The Lydian system’s breakthrough was the standardized metal coin. Made of a gold-silver alloy called electrum, one coin was exactly like another—unlike, say, cattle. Also unlike cattle, the coins didn’t age or die or otherwise change over time. And they were much easier to carry around. Other kingdoms followed Lydia’s example, and coins became ubiquitous throughout the Mediterranean, with kingdoms stamping their insignia on the coins they minted. This had a dual effect: it facilitated the flow of trade, and it established the authority of the state.

The spread of money throughout the Mediterranean didn’t mean that it was universally used; soon after Lydia, cities and states in Greece, Persia, India and China began to strike their own coins, but even then most people were still subsistence farmers and existed largely outside the money economy. But as money became more common, it encouraged the spread of markets. Once a small part of the economy is taken over by markets and money, they tend to colonize the rest of the economy, gradually forcing out barter, feudalism, and other economic arrangements. This happens mostly because money makes market transactions so much easier and also because using money seems to redefine what people value, pushing them to view things in economic, rather than social, terms.

Governments were quick to embrace hard currency because it facilitated the collection of taxes and the building of military forces, coins funded armies and wars of conquest. In the process, coins became legal tender for all sorts of transactions. Marketplaces were a result of this system, not its cause, revisionists argue.

Once the Chinese had started making comparatively inexpensive paper from natural fibers, and discovered block-printing, paper currency came into use in the country. The first known use of paper currency in China is reported from the Tang dynasty and despite the fact that scarce information remains about this early system of paper currency there’s evidence that these were certificates issued by the Tang government to pay local merchants in distants parts of the empire. By using certificates, the government could avoid having to transport metal money far away. Each certificate had a certain amount of money stated on it and was redeemable for metal cash on demand in the Chinese capital. Most merchants never went through the trouble of going to the capital to get cash for their certificate, instead the certificates were used as money locally, since they were transfereable. The view of money as commodity began to shift only with the widespread adoption of paper currency.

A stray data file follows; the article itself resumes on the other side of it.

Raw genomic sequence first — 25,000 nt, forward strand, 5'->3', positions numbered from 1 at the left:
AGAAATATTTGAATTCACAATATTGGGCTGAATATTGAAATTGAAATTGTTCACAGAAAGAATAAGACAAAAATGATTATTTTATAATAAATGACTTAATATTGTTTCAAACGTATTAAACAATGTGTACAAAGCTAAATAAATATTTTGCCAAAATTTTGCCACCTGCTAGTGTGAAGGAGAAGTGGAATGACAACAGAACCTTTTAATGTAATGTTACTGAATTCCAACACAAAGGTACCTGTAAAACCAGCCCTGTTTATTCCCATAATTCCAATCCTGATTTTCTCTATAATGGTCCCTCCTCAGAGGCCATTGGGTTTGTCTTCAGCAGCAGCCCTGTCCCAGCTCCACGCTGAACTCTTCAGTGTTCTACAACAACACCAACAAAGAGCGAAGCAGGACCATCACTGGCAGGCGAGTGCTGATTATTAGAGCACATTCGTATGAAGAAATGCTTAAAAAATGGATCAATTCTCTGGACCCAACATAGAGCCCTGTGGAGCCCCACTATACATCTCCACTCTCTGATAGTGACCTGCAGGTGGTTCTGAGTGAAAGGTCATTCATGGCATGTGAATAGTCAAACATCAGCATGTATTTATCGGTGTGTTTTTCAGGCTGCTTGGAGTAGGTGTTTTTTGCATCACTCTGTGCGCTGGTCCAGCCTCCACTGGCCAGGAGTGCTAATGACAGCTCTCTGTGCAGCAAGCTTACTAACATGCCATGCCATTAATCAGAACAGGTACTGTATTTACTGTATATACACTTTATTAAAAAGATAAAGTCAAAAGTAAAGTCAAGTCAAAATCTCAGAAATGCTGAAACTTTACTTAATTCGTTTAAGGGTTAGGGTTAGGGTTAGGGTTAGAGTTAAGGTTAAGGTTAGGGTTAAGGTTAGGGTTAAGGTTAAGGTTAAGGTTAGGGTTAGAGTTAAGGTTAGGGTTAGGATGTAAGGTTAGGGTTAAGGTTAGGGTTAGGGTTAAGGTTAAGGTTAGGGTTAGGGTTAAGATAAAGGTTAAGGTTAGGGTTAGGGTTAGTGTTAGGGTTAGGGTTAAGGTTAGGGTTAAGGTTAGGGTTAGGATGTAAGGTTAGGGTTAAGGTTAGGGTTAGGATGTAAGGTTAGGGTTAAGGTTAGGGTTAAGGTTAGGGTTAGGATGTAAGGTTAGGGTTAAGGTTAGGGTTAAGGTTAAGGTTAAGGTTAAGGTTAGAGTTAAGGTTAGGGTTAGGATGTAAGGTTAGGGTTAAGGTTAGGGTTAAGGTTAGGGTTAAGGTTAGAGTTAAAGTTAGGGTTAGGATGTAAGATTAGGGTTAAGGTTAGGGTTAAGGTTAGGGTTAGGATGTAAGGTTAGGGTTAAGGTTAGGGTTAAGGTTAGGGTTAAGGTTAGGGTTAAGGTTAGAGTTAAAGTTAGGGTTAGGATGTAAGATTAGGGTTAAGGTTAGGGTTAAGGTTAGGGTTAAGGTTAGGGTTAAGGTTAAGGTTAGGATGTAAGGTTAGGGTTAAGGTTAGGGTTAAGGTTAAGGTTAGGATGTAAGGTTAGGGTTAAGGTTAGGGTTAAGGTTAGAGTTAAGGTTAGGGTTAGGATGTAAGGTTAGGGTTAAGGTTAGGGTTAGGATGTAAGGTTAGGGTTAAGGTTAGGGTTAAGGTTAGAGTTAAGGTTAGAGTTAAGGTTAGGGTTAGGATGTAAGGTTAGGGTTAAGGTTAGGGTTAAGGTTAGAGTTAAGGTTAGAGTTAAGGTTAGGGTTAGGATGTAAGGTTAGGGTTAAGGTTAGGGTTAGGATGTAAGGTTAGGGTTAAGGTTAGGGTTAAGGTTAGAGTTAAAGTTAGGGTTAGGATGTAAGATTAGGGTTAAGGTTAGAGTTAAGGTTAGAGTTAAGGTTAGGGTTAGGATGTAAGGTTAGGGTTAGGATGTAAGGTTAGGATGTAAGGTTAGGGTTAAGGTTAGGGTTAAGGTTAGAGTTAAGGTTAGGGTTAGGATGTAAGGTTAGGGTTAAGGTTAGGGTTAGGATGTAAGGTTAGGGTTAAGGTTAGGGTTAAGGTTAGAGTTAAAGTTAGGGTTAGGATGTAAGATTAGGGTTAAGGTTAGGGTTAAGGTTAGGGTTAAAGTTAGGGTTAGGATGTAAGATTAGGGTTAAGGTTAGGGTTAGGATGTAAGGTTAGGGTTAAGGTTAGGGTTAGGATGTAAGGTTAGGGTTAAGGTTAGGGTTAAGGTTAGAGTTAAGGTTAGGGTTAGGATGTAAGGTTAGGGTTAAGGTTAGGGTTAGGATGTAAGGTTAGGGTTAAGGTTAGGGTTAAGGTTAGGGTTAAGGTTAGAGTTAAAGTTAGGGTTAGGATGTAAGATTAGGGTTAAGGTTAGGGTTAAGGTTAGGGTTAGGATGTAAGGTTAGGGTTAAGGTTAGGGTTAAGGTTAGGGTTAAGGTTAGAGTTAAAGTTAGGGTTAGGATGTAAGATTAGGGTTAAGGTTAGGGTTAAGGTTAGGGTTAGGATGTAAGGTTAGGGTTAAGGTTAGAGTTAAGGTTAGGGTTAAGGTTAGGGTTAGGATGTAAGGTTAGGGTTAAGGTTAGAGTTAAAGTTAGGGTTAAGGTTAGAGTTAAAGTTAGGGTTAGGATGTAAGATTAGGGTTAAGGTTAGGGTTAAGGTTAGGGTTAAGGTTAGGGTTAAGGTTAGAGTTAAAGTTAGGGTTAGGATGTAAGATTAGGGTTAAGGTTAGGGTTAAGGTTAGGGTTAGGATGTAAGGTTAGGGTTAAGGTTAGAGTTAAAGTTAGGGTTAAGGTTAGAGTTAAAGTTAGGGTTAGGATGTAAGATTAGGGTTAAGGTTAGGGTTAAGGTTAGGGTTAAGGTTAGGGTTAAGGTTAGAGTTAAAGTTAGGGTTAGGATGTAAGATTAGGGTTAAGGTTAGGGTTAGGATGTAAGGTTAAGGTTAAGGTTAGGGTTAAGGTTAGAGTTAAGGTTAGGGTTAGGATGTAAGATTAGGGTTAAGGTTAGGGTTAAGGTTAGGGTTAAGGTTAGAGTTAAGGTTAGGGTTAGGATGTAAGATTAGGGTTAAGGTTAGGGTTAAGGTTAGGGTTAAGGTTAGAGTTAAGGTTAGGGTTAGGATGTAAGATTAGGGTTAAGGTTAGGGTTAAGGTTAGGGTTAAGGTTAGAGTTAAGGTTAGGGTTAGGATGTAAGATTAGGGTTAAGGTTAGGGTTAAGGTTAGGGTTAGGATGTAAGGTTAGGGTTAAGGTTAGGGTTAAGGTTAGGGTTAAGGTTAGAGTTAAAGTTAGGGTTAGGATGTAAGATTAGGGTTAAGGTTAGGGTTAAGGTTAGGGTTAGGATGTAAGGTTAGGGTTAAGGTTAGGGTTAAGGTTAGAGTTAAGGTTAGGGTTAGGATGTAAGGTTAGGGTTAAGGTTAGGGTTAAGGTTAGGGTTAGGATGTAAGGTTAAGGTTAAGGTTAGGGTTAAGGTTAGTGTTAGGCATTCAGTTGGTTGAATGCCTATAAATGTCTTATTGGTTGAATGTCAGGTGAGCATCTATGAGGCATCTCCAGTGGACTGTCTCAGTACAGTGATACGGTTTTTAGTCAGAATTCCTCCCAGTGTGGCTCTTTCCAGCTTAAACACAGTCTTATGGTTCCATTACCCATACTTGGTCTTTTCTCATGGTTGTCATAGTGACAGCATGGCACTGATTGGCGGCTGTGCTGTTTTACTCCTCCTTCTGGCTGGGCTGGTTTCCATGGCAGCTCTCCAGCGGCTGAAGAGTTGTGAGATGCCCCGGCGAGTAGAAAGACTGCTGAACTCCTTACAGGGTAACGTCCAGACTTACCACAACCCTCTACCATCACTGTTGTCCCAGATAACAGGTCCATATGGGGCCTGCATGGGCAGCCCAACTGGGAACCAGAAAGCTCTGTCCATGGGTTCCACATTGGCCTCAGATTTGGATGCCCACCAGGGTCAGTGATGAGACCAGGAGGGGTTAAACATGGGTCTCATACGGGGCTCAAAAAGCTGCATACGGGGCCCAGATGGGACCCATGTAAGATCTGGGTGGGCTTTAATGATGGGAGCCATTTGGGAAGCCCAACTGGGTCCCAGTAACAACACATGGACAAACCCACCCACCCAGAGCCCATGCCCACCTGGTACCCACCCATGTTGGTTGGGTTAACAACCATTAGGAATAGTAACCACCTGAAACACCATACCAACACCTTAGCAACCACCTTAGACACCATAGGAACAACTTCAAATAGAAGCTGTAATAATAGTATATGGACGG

Compared to traditional money made from precious metals, paper currency was easier to transport, and the use of paper currency also freed up metal that could be put to other use. In 1821, the Bank of England adopted the gold standard, promising to redeem its notes for gold upon request. As other countries followed suit, the gold standard became the general rule for developed economies. The discovery of major new gold fields over the course of the 19th century ensured that the money supply kept growing.

The gold standard, as it was intended to do, brought stability to prices and was enormously beneficial to property holders and lenders. However, it also brought deflation—that is, prices generally fell—because as countries, populations and economies grew, their governments had no easy way to increase the money supply short of mining more gold, and so money in effect became more scarce. Deflation was hard on farmers and borrowers, who longed for a little inflation to help them with their debts; when money gradually loses some of its value, so, too, do people’s debts.